“The markets will remain healthy and conducive to fintech companies”: Tony Seto, Freeman & Co. ED Pt.1

Tony Seto has recently joined Freeman & Co., a US investment bank specialising in M&A and capital raising advisory services for the financial services industry, to lead its Payments and Banking fintech operations.

In an exclusive interview with Payments {R}Evolution, Tony gives his perspective on the state of the fintech M&A market in the US, and looks ahead at where the payments industry can expect growth in the future.

What is Freeman & Co.’s position in the investment banking space, and what is your role at Freeman & Co?

F&Co. is a leading advisor to companies in the financial services space. Our transactions range from as low as $50m to over a $1bn, so we have the flexibility to service companies across the size spectrum. The firm provides mergers and acquisitions (both buy side and sell side) and private capital raising advisory services (traditional VC, PE, and debt financings for companies and capital placement services for funds); it has a strong heritage, successfully completing over 100 deals in its history.

Traditionally, F&Co. has focused on providers of financial services such as asset managers, broker dealers, insurance, and specialty finance companies. However, as digital technology has developed and is now an increasingly important facet of the industry, fintech has also become an increasingly important area of focus for F&Co, where Gagan Sawhney and Chris Pedone have led numerous transactions in securities processing tech, asset/wealth tech, capital markets/trading tech, and other areas of “Wall Street Tech”.

I joined F&Co. as an executive director and will lead our efforts with companies in the Payments and Banking Fintech/Data sectors. Gagan and Chris will continue to focus on advising companies in the “Wall Street Tech” sectors.

Talk us through some of the recent fintech deals that you have been involved in advising on.

A couple of recent transactions that stand out are engagements with Kount and Transaction Wireless, both of which resulted in marquee announcements in their respective spaces that represented important trends in the evolving payments market.

The Kount deal resulted in an $80m recapitalisation by CVC Growth Equity. CVC is one of the largest private equity firms in the world and Kount was one of the first investments made out of the CVC’s new Growth Equity Fund.CVC recognised Kount as a leader in the card-not-present (CNP) payment fraud prevention space, which is where the motivation to make the deal came from on their side. Gartner recently concluded in a report that companies will begin to incorporate more data-driven detection and response solutions to combat cyber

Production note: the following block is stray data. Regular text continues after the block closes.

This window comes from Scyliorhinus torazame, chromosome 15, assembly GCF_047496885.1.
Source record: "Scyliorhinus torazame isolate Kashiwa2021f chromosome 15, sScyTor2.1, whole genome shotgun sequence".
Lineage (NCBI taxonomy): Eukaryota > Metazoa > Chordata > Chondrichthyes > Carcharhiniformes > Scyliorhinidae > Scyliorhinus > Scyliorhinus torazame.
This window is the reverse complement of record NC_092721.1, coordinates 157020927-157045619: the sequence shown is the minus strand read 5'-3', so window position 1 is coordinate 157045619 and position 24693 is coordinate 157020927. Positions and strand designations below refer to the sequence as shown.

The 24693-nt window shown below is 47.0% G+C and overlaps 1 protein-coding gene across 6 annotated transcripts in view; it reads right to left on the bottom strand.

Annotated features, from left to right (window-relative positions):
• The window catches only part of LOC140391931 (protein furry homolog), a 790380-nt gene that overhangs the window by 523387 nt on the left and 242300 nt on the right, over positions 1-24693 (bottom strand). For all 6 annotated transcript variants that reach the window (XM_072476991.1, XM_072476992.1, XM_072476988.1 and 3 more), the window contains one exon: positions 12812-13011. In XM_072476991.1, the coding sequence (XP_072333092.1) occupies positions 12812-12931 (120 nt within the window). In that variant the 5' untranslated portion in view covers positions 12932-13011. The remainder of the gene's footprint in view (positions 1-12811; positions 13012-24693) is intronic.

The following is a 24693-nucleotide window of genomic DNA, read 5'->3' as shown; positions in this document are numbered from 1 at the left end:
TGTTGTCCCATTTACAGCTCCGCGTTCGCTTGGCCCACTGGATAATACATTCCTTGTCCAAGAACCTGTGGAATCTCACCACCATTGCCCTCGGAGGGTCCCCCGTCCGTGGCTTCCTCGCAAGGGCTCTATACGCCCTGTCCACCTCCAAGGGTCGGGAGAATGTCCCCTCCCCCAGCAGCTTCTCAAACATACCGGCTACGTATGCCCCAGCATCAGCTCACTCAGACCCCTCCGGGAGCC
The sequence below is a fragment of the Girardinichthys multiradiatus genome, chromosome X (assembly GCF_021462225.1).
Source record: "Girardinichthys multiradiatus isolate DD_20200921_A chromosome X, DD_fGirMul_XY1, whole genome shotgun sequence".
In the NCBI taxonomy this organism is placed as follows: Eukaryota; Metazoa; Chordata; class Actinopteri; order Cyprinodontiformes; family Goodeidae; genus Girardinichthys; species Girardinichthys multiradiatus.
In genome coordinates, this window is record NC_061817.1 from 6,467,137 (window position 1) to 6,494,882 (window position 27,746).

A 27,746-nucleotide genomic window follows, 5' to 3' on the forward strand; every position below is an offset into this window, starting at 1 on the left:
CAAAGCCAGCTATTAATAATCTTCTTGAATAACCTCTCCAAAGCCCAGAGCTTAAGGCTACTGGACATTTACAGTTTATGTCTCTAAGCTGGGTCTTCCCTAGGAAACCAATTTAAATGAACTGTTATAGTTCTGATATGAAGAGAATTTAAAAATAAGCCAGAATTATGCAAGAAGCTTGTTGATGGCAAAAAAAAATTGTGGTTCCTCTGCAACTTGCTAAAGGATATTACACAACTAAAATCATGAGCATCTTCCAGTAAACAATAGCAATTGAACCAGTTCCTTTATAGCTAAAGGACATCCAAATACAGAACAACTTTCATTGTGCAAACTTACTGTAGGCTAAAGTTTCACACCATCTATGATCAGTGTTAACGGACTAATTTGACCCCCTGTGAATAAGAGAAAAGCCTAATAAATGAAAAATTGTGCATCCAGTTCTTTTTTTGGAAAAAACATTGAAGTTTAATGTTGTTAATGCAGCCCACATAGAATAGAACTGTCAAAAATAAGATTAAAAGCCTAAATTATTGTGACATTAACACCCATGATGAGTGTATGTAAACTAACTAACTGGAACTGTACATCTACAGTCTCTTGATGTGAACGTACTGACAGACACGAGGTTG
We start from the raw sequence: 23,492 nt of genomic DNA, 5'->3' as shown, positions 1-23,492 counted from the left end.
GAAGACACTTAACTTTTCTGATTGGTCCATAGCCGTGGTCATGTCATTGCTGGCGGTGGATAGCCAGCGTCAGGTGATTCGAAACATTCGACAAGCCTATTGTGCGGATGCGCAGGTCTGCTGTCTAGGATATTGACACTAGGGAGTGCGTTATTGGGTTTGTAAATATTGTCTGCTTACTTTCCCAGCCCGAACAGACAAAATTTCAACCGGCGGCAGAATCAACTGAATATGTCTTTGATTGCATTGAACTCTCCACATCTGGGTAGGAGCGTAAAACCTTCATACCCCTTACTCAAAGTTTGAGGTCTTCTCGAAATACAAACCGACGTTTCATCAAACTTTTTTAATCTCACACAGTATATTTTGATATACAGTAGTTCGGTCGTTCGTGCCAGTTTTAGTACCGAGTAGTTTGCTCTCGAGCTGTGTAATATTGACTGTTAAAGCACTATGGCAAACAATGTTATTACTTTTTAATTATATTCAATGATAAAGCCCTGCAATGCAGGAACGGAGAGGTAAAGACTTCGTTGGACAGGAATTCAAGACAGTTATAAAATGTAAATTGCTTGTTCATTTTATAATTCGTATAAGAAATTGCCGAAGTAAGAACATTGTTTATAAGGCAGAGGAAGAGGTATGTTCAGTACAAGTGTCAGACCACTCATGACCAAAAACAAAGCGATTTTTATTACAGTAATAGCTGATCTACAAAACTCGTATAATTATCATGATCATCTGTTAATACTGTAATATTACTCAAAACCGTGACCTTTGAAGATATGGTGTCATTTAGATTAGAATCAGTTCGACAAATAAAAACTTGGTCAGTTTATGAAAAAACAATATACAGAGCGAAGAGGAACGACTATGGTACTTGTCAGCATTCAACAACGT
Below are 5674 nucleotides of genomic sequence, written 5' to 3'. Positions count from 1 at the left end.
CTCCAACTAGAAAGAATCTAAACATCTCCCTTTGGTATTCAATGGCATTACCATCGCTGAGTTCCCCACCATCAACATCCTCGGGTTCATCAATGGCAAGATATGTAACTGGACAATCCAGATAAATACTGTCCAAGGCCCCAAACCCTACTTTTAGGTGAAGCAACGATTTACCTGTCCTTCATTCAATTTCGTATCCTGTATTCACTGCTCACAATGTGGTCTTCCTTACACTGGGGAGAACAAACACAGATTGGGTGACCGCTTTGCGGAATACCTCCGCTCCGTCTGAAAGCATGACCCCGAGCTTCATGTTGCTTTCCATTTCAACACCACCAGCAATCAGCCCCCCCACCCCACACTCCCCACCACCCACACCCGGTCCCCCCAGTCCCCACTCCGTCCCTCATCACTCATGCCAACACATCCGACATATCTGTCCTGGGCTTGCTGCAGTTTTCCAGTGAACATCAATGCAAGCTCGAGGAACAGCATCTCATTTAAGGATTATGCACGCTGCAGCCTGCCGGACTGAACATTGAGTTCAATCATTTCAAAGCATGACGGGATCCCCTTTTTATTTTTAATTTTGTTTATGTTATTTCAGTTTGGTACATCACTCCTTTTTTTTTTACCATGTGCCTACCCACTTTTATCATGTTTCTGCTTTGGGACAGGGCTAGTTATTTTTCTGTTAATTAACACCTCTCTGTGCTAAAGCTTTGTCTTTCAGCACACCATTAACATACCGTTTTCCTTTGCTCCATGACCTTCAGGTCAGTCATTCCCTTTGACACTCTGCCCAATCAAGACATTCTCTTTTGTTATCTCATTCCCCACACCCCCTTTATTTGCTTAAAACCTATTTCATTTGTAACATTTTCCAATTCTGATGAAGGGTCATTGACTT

criminals in addition to prevention-only software. This trend will drive growth in the market for years to come.

As consumers and businesses continue to accelerate their level of commerce via digital channels, criminals are similarly leveraging these channels to commit fraud, meaning that improved security technology has to be implemented at the same rate as omni-channel payments technology is rolled out.

Transaction Wireless, a leading provider of digital gift card solutions, was a client I advised during its sale to First Data. This represented a key deal for First Data’s strategy of adding more innovative digital technology solutions. It was the largest acquisition by First Data since
the KKR & Co. buyout. Transaction Wireless has since become an important platform within the First Data organisation, leveraging First Data’s leadership position in gift card processing.

How has investment in the fintech industry evolved over the past five years?

In general, the investment appetite for fintech has grown considerably. Payments have historically been a less sexy sector of technology, because the focus has been on providing the “plumbing” of commerce, which is often invisible to consumers and seen as a commodity. Despite this, the market is still an attractive investment area supported by strong macro trends (e.g. migration from paper to digital forms of payment, increasing demand of real-time and frictionless transactions by both businesses and consumers, and regulatory changes (like in lending) that force the market to adopt new solutions to enhance existing methods). The recurring nature of payments and relatively high incremental gross margins makes for business models that are both relatively predictable and potentially very profitable, at scale.